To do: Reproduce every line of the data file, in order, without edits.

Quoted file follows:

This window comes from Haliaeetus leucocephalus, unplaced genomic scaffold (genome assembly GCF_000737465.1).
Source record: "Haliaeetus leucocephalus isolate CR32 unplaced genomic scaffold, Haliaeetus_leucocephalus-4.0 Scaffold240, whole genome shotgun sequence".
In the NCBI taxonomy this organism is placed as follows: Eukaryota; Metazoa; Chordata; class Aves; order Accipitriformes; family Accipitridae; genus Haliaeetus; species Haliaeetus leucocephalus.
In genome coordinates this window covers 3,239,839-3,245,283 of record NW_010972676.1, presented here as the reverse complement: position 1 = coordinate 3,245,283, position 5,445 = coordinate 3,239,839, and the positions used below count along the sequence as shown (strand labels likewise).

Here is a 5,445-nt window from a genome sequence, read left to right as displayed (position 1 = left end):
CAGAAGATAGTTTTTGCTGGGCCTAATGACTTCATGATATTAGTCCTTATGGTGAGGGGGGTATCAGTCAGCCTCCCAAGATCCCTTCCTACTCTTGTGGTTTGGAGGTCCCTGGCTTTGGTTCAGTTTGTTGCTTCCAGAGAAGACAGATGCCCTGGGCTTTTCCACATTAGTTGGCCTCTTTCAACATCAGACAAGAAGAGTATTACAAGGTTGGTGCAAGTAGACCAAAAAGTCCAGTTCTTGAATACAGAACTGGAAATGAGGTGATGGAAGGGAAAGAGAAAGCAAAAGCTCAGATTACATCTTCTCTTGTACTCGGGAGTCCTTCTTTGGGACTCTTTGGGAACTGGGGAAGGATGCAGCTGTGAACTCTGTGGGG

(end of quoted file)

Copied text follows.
This window comes from Haliaeetus leucocephalus, unplaced genomic scaffold (genome assembly GCF_000737465.1).
Source record: "Haliaeetus leucocephalus isolate CR32 unplaced genomic scaffold, Haliaeetus_leucocephalus-4.0 Scaffold240, whole genome shotgun sequence".
In the NCBI taxonomy this organism is placed as follows: Eukaryota; Metazoa; Chordata; class Aves; order Accipitriformes; family Accipitridae; genus Haliaeetus; species Haliaeetus leucocephalus.
In genome coordinates this window covers 3,239,839-3,245,283 of record NW_010972676.1, presented here as the reverse complement: position 1 = coordinate 3,245,283, position 5,445 = coordinate 3,239,839, and the positions used below count along the sequence as shown (strand labels likewise).

Here is a 5,445-nt window from a genome sequence, read left to right as displayed (position 1 = left end):
CAGAAGATAGTTTTTGCTGGGCCTAATGACTTCATGATATTAGTCCTTATGGTGAGGGGGGTATCAGTCAGCCTCCCAAGATCCCTTCCTACTCTTGTGGTTTGGAGGTCCCTGGCTTTGGTTCAGTTTGTTGCTTCCAGAGAAGACAGATGCCCTGGGCTTTTCCACATTAGTTGGCCTCTTTCAACATCAGACAAGAAGAGTATTACAAGGTTGGTGCAAGTAGACCAAAAAGTCCAGTTCTTGAATACAGAACTGGAAATGAGGTGATGGAAGGGAAAGAGAAAGCAAAAGCTCAGATTACATCTTCTCTTGTACTCGGGAGTCCTTCTTTGGGACTCTTTGGGAACTGGGGAAGGATGCAGCTGTGAACTCTGTGGGG